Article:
By Anne DInnocenzio Associated Press
NEW YORK — Americans are feeling worse about the economy than they have in a long time — a fact that could have wide-reaching implications everywhere from Wal-Mart to the White House.
Despite improving U.S. job and housing markets, consumer confidence fell to the lowest level it’s been since November 2011, according to The Conference Board, a private research group. The results are the latest swing in the index, which has been on a rollercoaster ride this year.
The index declined in January, rose in February and then posted four months of declines before registering an increase in July. August’s reading indicates that the gains in the job and housing markets aren’t big enough to put to rest Americans’ economic fears. That not only threatens to put a damper on retail sales for the back-to-school and winter holiday seasons — the two biggest shopping periods of the year — but it also could have an impact on how Americans vote in November’s presidential election.
Mark Vitner, a Wells Fargo Securities senior economist, says he has looked at October confidence figures during the past elections of sitting presidents since 1972. No president has been re-elected when confidence was below a reading of 90, which indicates a healthy economy. The index hasn’t reached that level since December 2007.
The New York-based Conference Board said its Consumer Confidence Index in August fell to 60.6, down from a revised 65.4 in July and the 66 analysts were expecting. The index now stands at the lowest it’s been since November 2011 when the reading was at 55.2.
“This report is a little disturbing going into the fall,” Vitner said. “Consumers are less optimistic about the future.”
Elizabeth Dann, a May 2012 graduate of Georgetown Law School, certainly is. She says her confidence has soured more in the past few months as she continues to struggle to find a permanent job in the law field. Dann, 30, who is eight months pregnant and married to someone who is in finance, says she has been cautious about spending.
“I really saw law school as a way to ride out the recession,” said the New Rochelle, N.Y. resident. “I was optimistic.”
But the job market hasn’t picked up the way she expected, and Dann, who voted for Obama in the 2008 election, is now unsure who she will cast a vote for in November. “We don’t have someone on our side,” she said.
The August consumer confidence reading shows that despite signs that the economy is recovering, many Americans are like Dann in that they aren’t being encouraged by the snail’s pace by which it’s improving.
Home prices rose 0.5 percent in June from the same month last year, the first year-over-year increase since the summer of 2010, according to The Standard &Poor’s/Case-Shiller home price index that was released Tuesday. Additionally, all 20 cities tracked by the index rose in June from May, the second consecutive time in which every city posted month-over-month gains.
The job market also is slowly on the mend. Employers added 163,000 jobs in July, the most since February. Job gains averaged 73,000 jobs a month from April through June. But that’s not enough to keep up with a rising population, and the unemployment rate increased to 8.3 percent from 8.2 percent in June.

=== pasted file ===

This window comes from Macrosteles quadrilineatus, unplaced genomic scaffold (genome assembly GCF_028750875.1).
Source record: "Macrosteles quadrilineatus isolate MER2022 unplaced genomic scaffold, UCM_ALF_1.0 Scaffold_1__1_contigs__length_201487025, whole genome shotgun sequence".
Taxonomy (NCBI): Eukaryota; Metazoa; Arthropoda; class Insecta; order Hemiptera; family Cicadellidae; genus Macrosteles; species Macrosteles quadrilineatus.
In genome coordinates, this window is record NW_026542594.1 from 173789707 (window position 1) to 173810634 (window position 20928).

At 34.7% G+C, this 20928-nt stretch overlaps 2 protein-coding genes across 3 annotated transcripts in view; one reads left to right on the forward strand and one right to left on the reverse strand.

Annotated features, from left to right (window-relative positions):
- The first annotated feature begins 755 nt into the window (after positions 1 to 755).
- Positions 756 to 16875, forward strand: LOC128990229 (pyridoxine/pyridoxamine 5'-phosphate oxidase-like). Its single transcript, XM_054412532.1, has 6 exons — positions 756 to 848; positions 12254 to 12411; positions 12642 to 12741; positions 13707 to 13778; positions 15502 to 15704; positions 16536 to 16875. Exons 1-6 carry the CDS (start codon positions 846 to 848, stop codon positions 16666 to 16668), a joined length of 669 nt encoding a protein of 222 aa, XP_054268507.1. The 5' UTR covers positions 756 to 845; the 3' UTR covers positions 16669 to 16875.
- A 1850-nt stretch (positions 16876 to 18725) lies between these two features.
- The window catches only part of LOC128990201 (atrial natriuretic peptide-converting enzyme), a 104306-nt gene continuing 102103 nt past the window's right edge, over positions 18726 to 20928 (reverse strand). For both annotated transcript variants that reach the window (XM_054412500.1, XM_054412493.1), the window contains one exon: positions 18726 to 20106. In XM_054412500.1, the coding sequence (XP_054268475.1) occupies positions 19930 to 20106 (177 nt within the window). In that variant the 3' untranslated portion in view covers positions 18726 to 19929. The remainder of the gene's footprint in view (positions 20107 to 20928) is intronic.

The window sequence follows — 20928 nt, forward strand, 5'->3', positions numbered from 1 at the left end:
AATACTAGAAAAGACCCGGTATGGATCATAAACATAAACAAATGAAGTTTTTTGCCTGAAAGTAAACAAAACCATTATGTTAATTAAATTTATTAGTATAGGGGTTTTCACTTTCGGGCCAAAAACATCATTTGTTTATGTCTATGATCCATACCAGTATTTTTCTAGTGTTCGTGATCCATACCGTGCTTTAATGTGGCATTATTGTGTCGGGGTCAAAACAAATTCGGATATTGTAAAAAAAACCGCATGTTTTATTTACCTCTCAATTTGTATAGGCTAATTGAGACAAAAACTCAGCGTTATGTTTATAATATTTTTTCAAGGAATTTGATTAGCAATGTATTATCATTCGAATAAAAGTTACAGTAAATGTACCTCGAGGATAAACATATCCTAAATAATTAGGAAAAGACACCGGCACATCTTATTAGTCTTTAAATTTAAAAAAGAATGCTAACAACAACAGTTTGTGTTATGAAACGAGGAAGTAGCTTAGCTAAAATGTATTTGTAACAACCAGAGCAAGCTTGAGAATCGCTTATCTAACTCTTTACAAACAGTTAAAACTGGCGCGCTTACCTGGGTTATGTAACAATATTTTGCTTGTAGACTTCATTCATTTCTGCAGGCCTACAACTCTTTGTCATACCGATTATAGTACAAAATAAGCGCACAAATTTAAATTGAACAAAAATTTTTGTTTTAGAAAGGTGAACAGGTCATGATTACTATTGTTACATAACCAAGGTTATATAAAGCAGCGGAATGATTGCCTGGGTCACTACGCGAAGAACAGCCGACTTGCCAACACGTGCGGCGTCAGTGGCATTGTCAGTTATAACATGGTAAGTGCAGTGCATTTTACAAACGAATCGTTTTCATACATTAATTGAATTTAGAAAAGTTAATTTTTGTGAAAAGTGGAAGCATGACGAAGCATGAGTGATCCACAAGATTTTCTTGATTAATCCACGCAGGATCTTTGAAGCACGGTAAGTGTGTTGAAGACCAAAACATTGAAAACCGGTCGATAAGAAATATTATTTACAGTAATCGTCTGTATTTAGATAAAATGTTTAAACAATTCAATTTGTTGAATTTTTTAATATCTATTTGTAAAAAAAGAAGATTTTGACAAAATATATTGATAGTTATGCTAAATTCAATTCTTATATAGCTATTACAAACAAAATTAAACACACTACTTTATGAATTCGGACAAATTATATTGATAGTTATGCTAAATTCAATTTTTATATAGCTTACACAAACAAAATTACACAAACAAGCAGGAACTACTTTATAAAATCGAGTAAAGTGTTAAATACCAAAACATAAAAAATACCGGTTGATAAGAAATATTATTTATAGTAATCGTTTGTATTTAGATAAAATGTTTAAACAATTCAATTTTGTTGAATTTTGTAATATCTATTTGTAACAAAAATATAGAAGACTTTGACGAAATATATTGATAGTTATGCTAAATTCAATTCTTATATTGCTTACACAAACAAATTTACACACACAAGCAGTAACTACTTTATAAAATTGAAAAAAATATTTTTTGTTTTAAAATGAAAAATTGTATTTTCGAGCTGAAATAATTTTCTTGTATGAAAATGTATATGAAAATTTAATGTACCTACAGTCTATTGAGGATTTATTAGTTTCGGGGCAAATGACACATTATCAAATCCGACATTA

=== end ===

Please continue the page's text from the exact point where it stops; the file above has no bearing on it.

Most economists say stronger growth is needed to produce enough jobs to lower unemployment — and make Americans feel better. The economy grew at an annual rate of 1.5 percent from April through June, down from 2 percent in the first quarter and 4.1 percent in the fourth quarter of 2011.
“Consumers were more apprehensive about business and employment prospects,” said Lynn Franco, director of Economic Indicators at The Conference Board in a statement.
The Consumer Confidence index, based on a survey conducted Aug. 1 to Aug. 16 with about 500 randomly selected people nationwide, underscored Americans’ anxiety about the future. Consumer confidence is widely watched because consumer spending accounts for 70 percent of U.S. economic activity.
In the latest reading, the percentage of consumers expecting business conditions to improve over the next six months declined to 16.5 percent from 19. Those expecting more jobs in the months ahead declined to 15.4 percent from 17.6 percent, while those expecting fewer jobs rose to 23.4 percent from 20.6 percent.
In addition to worries about jobs and business conditions, Americans’ outlook also may be influenced by gas prices. They fell sharply from a peak of $3.94 in early April, but have started to surge again in recent weeks. In fact, gas prices at the pump rose 19 cents to $3.71 during the period that captures the survey.
Americans also are worried that the U.S. economy will go off a “fiscal cliff” at the end of the year, said Vitner, the Wells Fargo economist. That’s when tax increases and deep spending cuts will take effect, unless Congress reaches a budget agreement by then.
Despite their economic worries, Americans who have jobs appear to be optimistic about one thing: their future earnings potential. According to the index, the proportion of consumers expecting an increase in their incomes improved to 15.7 percent from 14.2 percent.
Jason Wilczak, 29, of Broad Brook, Conn., says he’s feeling better this month after he learned of a $10,000-pay raise. Wilczak, who has two children, ages 7 and 5, had been a machinist but retrained as a software developer during the recession. He will now be making $65,000 a year.
“This makes me feel better,” he said. “As far as I’m concerned, things are moving in the right direction.”